Lines of cars more than a mile long with a wait time more than an hour greeted visitors to Southern California’s Joshua Tree National Park last weekend. In 2017, Joshua Tree had 2.6 million visitors and this year that number is expected to climb. If you’ve recently visited a national park, you’re probably aware of how overcrowded they’ve become. Campgrounds are now booked years in advance, and popular landmarks are almost unreachable. Utah’s Zion National Park had 4.4 million visitors in 2017 – another example of how popular parks have become.
At Joshua Tree, George Land, a park spokesperson, suggests that GPSs may be to blame for the long entrance lines. The devices may be directing visitors to the most popular entrances off the main roads. He suggests using less-popular entrances to avoid the mile-long lines, though he adds not to expect smooth sailing once inside the park. “There is a ‘solid stream’ of cars on many [park] roads,” he says.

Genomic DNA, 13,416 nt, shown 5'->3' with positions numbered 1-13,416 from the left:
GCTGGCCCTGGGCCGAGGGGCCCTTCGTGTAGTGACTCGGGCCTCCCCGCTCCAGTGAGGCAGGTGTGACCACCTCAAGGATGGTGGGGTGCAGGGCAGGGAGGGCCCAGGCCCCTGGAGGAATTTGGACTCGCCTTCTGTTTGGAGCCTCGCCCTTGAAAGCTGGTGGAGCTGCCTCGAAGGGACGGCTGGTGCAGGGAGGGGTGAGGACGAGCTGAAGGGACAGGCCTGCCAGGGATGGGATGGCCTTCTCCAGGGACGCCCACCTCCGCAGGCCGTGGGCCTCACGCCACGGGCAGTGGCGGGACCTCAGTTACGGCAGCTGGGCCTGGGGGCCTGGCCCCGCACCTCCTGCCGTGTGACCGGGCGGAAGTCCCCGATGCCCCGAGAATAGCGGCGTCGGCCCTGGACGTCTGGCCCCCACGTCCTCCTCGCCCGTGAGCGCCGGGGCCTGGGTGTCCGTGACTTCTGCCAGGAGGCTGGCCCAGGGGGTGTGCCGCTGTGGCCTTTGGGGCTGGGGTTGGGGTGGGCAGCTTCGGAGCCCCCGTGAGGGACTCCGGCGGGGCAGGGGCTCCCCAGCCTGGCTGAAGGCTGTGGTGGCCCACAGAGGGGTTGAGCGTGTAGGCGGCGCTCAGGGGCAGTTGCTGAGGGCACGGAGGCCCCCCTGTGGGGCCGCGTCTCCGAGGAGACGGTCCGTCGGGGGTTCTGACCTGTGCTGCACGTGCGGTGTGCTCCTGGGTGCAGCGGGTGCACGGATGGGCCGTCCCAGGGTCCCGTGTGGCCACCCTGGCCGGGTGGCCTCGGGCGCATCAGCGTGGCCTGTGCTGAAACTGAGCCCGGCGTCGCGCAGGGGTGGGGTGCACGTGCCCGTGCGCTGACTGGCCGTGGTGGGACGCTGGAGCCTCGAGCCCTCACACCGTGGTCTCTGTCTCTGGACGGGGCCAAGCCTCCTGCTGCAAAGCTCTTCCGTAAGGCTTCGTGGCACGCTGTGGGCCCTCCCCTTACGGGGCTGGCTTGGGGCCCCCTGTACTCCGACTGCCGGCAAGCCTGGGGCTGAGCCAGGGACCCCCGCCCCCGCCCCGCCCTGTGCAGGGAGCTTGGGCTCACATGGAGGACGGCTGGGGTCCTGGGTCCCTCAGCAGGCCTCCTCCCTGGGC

To make the best out of your park visit, whether at Joshua Tree or another, Land suggests following these tips:
- Meeting friends and family outside the park and carpooling in. That saves time and money, as park entry fees cover everyone in the vehicle.
- Arriving at the park before 8 a.m.
- Using an alternate entrance.
- Visiting other natural attractions such as Death Valley National Park and Mojave National Preserve.
- Camping at private campgrounds outside the park. Officials said the Bureau of Land Management offers free dispersed camping to the north and south.
The National Parks Service has announced a proposal to raise entrance fees to $70 per vehicle in 2018. Camping prices will likely rise too. The parks are in need of restoration, construction and road repairs, and campgrounds are in need of updating and expanding. Will this reduce entrance wait times at popular parks like Joshua Tree?
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